On the first question, they said that the contract was invalid because Wackenhut had not been certified by the state fire marshal at the time the contract was signed. Wackenhut was certified after the signing of the contract, but the court said that was not enough.
The court said that it was thus unnecessary to address the second and more important question—the constitutionality of contracting for fire fighting.
"They avoided it as best they could," said Scott Woodman, the disappointed city attorney for Dover.
Chalk one up for the fire fighters' union, which was bitterly opposed to a private contract that would have saved Dover's citizens $350,000 in the first three years and put the town on the map with the first privatized fire service in New England.
Following the Satellites' Path
For nearly a year, Congress and the media had been waging a public-relations campaign against the Reagan administration's proposal to denationalize the government's weather satellites (see "Fair Weather," June). Now Congress has passed a Commerce Department appropriations bill forbidding the sale of the weather satellites. But plans to sell off the Landsat remote-sensing satellite system are still on, and competition in remote sensing is heating up.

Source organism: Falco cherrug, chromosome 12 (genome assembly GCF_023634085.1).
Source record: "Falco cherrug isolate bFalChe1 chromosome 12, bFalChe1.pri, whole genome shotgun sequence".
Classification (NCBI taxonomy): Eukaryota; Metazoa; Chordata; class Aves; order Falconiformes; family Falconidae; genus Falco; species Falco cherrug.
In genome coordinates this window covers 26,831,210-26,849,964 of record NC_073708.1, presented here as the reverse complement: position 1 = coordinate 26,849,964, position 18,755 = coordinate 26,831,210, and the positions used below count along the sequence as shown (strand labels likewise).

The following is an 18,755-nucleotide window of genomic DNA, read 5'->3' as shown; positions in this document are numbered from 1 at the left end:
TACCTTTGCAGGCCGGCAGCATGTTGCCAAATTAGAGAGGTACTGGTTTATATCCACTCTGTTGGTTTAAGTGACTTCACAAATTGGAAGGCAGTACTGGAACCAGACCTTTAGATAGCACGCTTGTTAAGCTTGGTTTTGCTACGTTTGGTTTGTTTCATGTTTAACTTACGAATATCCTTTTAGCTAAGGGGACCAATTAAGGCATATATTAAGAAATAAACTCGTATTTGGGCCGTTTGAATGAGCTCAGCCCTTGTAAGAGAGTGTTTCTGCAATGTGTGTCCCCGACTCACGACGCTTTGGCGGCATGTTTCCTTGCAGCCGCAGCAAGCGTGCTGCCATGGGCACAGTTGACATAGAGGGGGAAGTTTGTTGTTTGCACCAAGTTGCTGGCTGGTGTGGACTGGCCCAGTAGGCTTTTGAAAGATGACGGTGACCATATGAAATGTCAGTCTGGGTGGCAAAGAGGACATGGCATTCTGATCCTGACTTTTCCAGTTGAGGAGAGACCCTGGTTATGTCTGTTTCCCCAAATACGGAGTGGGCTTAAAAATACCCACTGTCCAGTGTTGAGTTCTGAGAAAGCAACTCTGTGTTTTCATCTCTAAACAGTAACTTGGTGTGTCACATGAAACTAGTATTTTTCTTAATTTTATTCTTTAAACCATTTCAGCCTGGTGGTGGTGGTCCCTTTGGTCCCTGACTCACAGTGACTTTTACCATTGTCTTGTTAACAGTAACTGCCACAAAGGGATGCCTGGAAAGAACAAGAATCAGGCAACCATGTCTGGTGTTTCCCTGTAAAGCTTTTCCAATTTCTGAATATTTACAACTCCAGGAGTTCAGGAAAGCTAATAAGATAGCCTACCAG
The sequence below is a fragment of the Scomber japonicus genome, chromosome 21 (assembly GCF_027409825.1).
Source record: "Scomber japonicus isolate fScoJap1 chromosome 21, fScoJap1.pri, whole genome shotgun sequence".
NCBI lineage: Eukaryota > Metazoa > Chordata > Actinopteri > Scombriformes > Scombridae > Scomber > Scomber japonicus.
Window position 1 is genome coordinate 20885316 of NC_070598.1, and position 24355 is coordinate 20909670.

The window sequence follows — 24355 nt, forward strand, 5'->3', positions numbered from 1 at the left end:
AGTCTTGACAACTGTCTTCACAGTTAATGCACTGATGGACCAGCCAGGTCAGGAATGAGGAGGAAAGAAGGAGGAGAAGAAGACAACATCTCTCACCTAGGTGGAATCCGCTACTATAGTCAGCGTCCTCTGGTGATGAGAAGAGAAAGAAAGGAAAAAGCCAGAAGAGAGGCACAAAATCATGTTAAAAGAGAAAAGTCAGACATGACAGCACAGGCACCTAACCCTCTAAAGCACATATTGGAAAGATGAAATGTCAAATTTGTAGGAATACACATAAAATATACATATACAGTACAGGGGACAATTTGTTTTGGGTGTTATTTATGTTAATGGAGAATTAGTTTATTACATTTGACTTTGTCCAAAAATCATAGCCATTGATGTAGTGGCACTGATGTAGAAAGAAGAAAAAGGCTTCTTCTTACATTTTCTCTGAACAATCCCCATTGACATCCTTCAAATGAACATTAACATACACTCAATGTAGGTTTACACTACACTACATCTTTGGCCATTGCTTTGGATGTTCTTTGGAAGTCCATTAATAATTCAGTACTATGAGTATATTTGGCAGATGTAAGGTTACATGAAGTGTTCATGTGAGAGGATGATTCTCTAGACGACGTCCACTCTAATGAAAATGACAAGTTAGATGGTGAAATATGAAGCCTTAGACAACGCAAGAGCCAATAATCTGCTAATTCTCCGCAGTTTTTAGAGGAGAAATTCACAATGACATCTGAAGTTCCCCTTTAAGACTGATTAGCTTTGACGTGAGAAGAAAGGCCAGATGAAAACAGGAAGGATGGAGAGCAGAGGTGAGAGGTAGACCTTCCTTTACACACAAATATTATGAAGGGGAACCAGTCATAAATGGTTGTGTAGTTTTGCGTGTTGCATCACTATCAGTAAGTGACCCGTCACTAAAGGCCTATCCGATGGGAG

The original idea, proposed by Comsat Corporation, was to sell both sets of satellites as a package and let income from the weathersats offset projected losses on Landsats. It is somewhat ironic, then, that several firms are now eagerly vying to serve what they see as a commercial market for remote sensing from space.
As reported in Trends in December, one of these firms is Space America, a consortium including private rocket developer Space Services, Inc. Late last year Space America added an impressive new partner to the consortium: Bendix Corp., the giant aerospace firm. Space America still plans to submit a bid to take over the existing Landsat program while continuing development of its own, follow-on remote-sensing satellites.